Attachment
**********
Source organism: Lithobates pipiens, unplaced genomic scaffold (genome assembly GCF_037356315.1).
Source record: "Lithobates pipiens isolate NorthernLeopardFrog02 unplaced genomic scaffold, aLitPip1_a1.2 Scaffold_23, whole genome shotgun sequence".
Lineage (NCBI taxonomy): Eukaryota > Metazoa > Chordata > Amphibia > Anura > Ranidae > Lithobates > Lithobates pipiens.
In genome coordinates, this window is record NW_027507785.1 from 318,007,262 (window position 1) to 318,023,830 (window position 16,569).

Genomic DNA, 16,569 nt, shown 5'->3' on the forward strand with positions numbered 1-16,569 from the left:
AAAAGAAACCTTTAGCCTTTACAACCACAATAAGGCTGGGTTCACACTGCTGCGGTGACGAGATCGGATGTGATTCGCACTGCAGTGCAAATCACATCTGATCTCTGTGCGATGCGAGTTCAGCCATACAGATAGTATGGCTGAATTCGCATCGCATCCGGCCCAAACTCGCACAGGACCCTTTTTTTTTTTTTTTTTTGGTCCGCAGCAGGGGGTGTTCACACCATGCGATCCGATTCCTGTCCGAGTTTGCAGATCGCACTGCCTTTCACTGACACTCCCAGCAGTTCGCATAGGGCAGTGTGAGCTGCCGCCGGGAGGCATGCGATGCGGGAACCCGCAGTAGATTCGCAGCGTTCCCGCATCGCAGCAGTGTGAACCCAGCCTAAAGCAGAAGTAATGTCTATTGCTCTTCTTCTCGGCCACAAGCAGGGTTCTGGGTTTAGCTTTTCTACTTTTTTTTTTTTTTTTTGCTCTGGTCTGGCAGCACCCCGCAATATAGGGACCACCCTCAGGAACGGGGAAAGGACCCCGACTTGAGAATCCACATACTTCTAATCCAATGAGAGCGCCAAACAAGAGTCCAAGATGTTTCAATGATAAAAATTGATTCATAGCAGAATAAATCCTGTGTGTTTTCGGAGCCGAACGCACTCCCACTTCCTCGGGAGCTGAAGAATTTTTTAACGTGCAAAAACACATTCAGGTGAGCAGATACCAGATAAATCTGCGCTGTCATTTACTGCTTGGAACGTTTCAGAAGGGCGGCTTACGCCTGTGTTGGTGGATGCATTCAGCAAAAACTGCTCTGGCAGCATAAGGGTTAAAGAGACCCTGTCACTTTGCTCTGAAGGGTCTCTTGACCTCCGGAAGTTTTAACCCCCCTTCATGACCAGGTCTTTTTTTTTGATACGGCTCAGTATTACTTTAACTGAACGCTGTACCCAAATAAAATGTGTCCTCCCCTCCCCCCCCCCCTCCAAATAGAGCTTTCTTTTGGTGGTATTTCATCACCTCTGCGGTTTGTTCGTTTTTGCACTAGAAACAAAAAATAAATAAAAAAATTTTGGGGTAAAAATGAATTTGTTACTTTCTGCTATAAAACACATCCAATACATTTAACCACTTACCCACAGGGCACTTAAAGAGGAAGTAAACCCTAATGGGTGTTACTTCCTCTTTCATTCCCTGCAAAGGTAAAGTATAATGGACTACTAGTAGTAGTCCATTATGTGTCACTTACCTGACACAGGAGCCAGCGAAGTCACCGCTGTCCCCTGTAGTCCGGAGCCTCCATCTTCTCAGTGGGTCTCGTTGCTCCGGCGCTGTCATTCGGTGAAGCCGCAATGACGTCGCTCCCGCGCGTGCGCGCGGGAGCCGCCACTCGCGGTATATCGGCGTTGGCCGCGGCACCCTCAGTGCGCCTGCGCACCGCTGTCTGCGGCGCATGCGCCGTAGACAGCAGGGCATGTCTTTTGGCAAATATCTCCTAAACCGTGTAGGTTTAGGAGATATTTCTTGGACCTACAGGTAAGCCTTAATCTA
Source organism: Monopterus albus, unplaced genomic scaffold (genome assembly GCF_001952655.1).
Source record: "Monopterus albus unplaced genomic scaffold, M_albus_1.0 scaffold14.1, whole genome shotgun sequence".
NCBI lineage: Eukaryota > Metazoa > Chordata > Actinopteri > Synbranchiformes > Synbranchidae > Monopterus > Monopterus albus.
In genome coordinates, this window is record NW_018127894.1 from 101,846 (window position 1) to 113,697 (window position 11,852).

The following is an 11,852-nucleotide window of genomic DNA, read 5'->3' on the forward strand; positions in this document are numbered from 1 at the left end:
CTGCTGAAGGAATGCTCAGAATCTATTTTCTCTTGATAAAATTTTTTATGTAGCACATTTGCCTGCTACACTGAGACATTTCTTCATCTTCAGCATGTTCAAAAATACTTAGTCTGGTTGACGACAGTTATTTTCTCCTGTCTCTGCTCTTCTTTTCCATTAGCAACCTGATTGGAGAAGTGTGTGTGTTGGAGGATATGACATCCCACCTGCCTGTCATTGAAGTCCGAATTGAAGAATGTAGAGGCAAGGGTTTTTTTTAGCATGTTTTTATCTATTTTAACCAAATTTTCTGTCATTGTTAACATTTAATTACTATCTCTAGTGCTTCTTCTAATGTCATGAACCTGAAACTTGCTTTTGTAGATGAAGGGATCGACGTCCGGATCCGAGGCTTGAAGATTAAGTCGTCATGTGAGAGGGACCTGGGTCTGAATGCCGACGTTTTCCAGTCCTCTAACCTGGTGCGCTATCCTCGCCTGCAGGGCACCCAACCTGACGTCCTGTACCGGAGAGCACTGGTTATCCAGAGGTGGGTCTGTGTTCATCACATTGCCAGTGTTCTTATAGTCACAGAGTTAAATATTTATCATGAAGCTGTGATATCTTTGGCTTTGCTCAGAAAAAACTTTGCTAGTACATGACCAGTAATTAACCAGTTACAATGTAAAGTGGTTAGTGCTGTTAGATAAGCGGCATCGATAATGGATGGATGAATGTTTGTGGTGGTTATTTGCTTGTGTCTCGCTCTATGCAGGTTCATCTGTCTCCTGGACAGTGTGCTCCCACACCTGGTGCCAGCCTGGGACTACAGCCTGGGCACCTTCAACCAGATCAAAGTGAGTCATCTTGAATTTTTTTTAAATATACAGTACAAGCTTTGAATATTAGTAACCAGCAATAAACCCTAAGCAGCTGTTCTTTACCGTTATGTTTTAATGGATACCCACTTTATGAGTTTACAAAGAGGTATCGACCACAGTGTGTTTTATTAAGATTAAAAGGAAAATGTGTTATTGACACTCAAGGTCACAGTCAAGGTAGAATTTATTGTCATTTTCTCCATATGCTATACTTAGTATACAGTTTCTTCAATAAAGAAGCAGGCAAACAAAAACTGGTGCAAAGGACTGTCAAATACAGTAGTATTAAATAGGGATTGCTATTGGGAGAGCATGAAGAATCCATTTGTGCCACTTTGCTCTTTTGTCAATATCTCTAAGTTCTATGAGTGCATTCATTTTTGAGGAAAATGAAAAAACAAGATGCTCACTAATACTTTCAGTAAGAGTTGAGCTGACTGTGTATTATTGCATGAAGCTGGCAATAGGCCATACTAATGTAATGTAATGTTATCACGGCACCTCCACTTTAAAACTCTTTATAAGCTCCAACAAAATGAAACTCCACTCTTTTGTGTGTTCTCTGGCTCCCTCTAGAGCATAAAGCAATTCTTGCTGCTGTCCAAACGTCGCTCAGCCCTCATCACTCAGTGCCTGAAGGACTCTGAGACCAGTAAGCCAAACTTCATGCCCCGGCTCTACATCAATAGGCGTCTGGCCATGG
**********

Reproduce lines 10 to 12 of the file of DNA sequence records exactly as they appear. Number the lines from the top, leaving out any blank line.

In genome coordinates, this window is record NW_018127894.1 from 101,846 (window position 1) to 113,697 (window position 11,852).

The following is an 11,852-nucleotide window of genomic DNA, read 5'->3' on the forward strand; positions in this document are numbered from 1 at the left end:
CTGCTGAAGGAATGCTCAGAATCTATTTTCTCTTGATAAAATTTTTTATGTAGCACATTTGCCTGCTACACTGAGACATTTCTTCATCTTCAGCATGTTCAAAAATACTTAGTCTGGTTGACGACAGTTATTTTCTCCTGTCTCTGCTCTTCTTTTCCATTAGCAACCTGATTGGAGAAGTGTGTGTGTTGGAGGATATGACATCCCACCTGCCTGTCATTGAAGTCCGAATTGAAGAATGTAGAGGCAAGGGTTTTTTTTAGCATGTTTTTATCTATTTTAACCAAATTTTCTGTCATTGTTAACATTTAATTACTATCTCTAGTGCTTCTTCTAATGTCATGAACCTGAAACTTGCTTTTGTAGATGAAGGGATCGACGTCCGGATCCGAGGCTTGAAGATTAAGTCGTCATGTGAGAGGGACCTGGGTCTGAATGCCGACGTTTTCCAGTCCTCTAACCTGGTGCGCTATCCTCGCCTGCAGGGCACCCAACCTGACGTCCTGTACCGGAGAGCACTGGTTATCCAGAGGTGGGTCTGTGTTCATCACATTGCCAGTGTTCTTATAGTCACAGAGTTAAATATTTATCATGAAGCTGTGATATCTTTGGCTTTGCTCAGAAAAAACTTTGCTAGTACATGACCAGTAATTAACCAGTTACAATGTAAAGTGGTTAGTGCTGTTAGATAAGCGGCATCGATAATGGATGGATGAATGTTTGTGGTGGTTATTTGCTTGTGTCTCGCTCTATGCAGGTTCATCTGTCTCCTGGACAGTGTGCTCCCACACCTGGTGCCAGCCTGGGACTACAGCCTGGGCACCTTCAACCAGATCAAAGTGAGTCATCTTGAATTTTTTTTAAATATACAGTACAAGCTTTGAATATTAGTAACCAGCAATAAACCCTAAGCAGCTGTTCTTTACCGTTATGTTTTAATGGATACCCACTTTATGAGTTTACAAAGAGGTATCGACCACAGTGTGTTTTATTAAGATTAAAAGGAAAATGTGTTATTGACACTCAAGGTCACAGTCAAGGTAGAATTTATTGTCATTTTCTCCATATGCTATACTTAGTATACAGTTTCTTCAATAAAGAAGCAGGCAAACAAAAACTGGTGCAAAGGACTGTCAAATACAGTAGTATTAAATAGGGATTGCTATTGGGAGAGCATGAAGAATCCATTTGTGCCACTTTGCTCTTTTGTCAATATCTCTAAGTTCTATGAGTGCATTCATTTTTGAGGAAAATGAAAAAACAAGATGCTCACTAATACTTTCAGTAAGAGTTGAGCTGACTGTGTATTATTGCATGAAGCTGGCAATAGGCCATACTAATGTAATGTAATGTTATCACGGCACCTCCACTTTAAAACTCTTTATAAGCTCCAACAAAATGAAACTCCACTCTTTTGTGTGTTCTCTGGCTCCCTCTAGAGCATAAAGCAATTCTTGCTGCTGTCCAAACGTCGCTCAGCCCTCATCACTCAGTGCCTGAAGGACTCTGAGACCAGTAAGCCAAACTTCATGCCCCGGCTCTACATCAATAGGCGTCTGGCCATGG